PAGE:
CHANGE-THE-SETTING

Fruitmarket, Until 5th June

Starting from now and continuing on into June, the Fruitmarket is home to CHANGE-THE-SETTING, a collection of Sara Barker’s work over the past 10 years. By tracing the development of specific forms, ideas and motifs in her art, visitors are able to catch a glimpse of how her practice has evolved and what it is moving towards. The 36-year-old has been appearing in solo and group exhibitions since shortly after her graduation and shows no sign of stopping: CHANGE-THE-SETTING is one of multiple exhibitions, managed alongside a healthy amount of private commissions. What we see at the Fruitmarket is an artist reaching professional maturity but whose innate skill is apparent even from earlier works.

Barker’s work blends the distinctions between sculpture and painting, playing with the associations and assumptions attached to the two media. Metal structures are fragile and playful, not clean and solid. Paintings do not stand alone: paint is incorporated as an integral part of these structures. Earlier works such as ‘Words are form’ (2010), ‘Watercolour seen’ (2010), ‘Representing a sketch’ (2012) and ‘Love Letter’ (2012) represent a binding together of the two media. They consist of soft paintings of blue, green and grey which have been cut into strips and combined with metal rods: at times free-standing, at times emerging from the gallery wall. Here Barker is pushing beyond the boundaries of the medium, using it to create three dimensional shapes as opposed to keeping it on a flat canvas. This sense that the artist is pushing past what is possible can be seen in the way these fragile rods are twisted into ever larger, ever more complicated combinations of shapes.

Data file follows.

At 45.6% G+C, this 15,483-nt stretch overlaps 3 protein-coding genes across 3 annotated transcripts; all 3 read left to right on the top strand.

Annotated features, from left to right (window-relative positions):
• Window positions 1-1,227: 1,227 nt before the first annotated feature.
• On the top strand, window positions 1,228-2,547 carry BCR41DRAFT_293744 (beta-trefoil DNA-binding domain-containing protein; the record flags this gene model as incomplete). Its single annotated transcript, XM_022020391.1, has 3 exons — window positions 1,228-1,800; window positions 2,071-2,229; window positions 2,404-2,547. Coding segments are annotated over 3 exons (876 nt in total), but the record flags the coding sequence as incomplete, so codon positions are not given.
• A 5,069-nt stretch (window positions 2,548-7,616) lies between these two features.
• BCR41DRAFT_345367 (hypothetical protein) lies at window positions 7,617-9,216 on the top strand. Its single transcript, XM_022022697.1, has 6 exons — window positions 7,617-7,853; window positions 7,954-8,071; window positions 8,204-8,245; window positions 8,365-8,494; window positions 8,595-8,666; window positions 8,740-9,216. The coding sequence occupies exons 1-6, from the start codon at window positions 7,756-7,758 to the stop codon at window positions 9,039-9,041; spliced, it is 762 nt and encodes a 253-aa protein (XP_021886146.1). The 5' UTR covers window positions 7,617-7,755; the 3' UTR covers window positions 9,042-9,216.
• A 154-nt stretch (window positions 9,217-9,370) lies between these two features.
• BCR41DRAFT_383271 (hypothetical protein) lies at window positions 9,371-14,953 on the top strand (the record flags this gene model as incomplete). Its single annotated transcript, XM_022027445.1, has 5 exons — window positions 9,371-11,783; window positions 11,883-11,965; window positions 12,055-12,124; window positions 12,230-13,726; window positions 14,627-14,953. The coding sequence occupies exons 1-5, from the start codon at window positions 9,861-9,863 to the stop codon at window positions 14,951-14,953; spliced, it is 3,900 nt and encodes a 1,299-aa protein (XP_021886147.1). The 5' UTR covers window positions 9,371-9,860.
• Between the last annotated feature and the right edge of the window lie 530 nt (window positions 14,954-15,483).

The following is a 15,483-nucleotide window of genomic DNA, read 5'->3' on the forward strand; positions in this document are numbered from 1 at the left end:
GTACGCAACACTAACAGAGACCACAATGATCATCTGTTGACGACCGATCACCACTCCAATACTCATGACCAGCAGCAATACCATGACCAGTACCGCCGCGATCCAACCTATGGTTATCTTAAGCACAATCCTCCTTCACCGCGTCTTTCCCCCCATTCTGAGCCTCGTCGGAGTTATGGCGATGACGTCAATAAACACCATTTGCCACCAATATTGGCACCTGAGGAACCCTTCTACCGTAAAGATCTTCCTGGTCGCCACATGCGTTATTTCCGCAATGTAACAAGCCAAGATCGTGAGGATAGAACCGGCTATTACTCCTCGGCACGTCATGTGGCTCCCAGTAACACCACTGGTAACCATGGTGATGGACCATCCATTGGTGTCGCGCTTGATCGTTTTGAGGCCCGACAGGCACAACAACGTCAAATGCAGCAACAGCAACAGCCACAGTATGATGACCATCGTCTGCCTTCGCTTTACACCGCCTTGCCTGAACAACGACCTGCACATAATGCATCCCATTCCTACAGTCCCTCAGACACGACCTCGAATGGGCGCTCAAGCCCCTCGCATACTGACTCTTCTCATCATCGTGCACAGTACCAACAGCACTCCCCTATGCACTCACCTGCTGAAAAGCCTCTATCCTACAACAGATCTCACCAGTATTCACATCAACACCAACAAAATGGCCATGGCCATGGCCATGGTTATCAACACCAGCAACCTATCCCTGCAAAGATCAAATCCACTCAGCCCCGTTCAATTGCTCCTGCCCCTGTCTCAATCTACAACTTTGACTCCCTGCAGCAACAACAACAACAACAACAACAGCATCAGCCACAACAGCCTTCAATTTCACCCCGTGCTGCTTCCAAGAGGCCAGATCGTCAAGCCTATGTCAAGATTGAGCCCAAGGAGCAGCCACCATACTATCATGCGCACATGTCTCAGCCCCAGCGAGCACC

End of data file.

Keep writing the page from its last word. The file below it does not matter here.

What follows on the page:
Yet from a distance it would be easy to overlook the work’s complexity. Barker’s structures are distinctive because of a sort of trompe l’oeil effect. At first glance they appear clean, slimline and modern: exactly the type of sculpture one would expect to find in a corporate setting. However, upon closer inspection there is a roughness, a sense of the impromptu and an eclecticism: paint on unusual surfaces; unexpected use of plastic and mirror; and an unfinished quality in places. This makes Barker’s practice seem instinctual and intuitive: through these little touches she asserts her creativity above creating a perfect form.

It seems as though the artist is rebelling against the notion of sculpture as a static medium, characterised by precision and starkness. In her work we see a stress on the physicality of sculpture, which is in turn carried into her painting, and we can see the spontaneity and expression of painting transferred into the sculptural elements.

 

Image Credit: Sara Barker

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